There was one big news story that was unmissable recently (besides Omicron-related developments, of course). And that was the build-up in annual inflation to 5% for November, that led to swift action by the Bank of England as it increased interest rates the very next day. These macro developments have an impact on my investments. And as a committed top-down investor, I am now assessing how to best invest, say, £1,000 in FTSE 100 stocks to aim for solid returns.
How I’d invest now
I like to invest with an aim to both grow my capital and earn dividends. At the present time, I reckon that is possible. Stock markets have done fairly well in the last one year. And if the recovery continues, even with stops and starts, I think they could continue to grow. This is good news for capital gains. It is possible that inflation could play party pooper for the stock markets in 2022. FTSE 100 companies have repeatedly flagged rising costs as one of their current challenges. But even if this does slow down growth in the index, I am fine with that because I am a long-term investor and believe one year’s gains are less relevant than those of a multi-year period.
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High dividend yields are preferable
However, I do want my dividends to be lucrative for me. Considering that next year is likely to be one where we need to brace for higher inflation, I would like my payouts to beat this. Normally I like to reinvest my dividends, so one year’s high inflation might not matter as much as long as I still get positive returns over a period of time. However, I do like the option of withdrawing or not reinvesting dividends if I want to.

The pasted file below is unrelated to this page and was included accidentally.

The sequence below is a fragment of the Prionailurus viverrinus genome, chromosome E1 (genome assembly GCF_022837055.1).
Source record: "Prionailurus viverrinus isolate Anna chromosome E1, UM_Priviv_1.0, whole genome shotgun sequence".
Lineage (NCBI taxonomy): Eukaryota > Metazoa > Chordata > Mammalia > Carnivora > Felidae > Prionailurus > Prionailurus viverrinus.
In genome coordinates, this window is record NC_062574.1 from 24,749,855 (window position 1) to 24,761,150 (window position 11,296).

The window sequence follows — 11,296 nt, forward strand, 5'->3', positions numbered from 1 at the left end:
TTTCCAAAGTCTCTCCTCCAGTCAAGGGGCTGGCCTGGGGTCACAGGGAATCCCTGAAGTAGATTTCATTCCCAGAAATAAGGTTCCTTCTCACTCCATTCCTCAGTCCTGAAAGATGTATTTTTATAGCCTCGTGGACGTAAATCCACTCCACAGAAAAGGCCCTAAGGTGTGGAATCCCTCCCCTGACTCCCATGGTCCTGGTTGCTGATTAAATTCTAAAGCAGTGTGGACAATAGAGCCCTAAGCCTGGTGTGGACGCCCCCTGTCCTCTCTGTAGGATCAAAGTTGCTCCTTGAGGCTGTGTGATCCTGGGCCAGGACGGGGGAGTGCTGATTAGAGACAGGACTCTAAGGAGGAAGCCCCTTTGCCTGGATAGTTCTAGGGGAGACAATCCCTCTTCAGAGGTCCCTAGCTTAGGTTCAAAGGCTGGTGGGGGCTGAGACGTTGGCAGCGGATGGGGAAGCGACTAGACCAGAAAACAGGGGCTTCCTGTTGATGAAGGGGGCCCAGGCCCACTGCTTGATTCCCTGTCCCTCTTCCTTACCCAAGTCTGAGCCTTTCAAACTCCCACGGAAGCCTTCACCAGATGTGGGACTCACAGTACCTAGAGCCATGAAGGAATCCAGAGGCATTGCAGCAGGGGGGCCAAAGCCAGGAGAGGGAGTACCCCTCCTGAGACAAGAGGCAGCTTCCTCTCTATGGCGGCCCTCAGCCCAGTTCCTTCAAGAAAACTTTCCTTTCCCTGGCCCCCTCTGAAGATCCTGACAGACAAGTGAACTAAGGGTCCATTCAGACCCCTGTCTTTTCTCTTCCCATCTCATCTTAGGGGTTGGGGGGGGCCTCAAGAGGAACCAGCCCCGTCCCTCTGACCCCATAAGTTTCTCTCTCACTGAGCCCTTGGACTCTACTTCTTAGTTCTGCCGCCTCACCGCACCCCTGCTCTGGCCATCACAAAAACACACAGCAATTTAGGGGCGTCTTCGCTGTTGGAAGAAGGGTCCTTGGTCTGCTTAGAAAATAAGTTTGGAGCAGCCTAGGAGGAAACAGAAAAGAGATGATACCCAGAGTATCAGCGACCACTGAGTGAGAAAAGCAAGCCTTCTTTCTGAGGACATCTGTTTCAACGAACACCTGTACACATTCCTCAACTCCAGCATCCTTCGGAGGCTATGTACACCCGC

To that extent, I would like to buy stocks that offer me a high enough dividend yield to earn me a positive real return at a time of rising inflation. There are various inflation predictions available, but going by the latest number of 5% for November, I reckon that the UK’s Office of Budget Responsibility might just be right in predicting 4% inflation on average next year.
Potential FTSE 100 investments for 2022
This means my FTSE 100 investments should offer me a dividend yield of at least that much in the next year. Turns out, that there are plenty of stocks that do this. Considering that it has been a better year for the FTSE 100 index after last year’s dividend drought, its average dividend yield is at 3.5%. As some in the index have lower dividend yields, this logically implies that there are at least some stocks that have a higher yield than that. These include commodity stocks, insurance companies and even real estate companies.
I would make my investment in £1,000 in some of these FTSE 100 stocks. Even if we were to go into another lockdown for some time in 2022, and inflation drops as a result, I think these stocks could still hold me in good stead.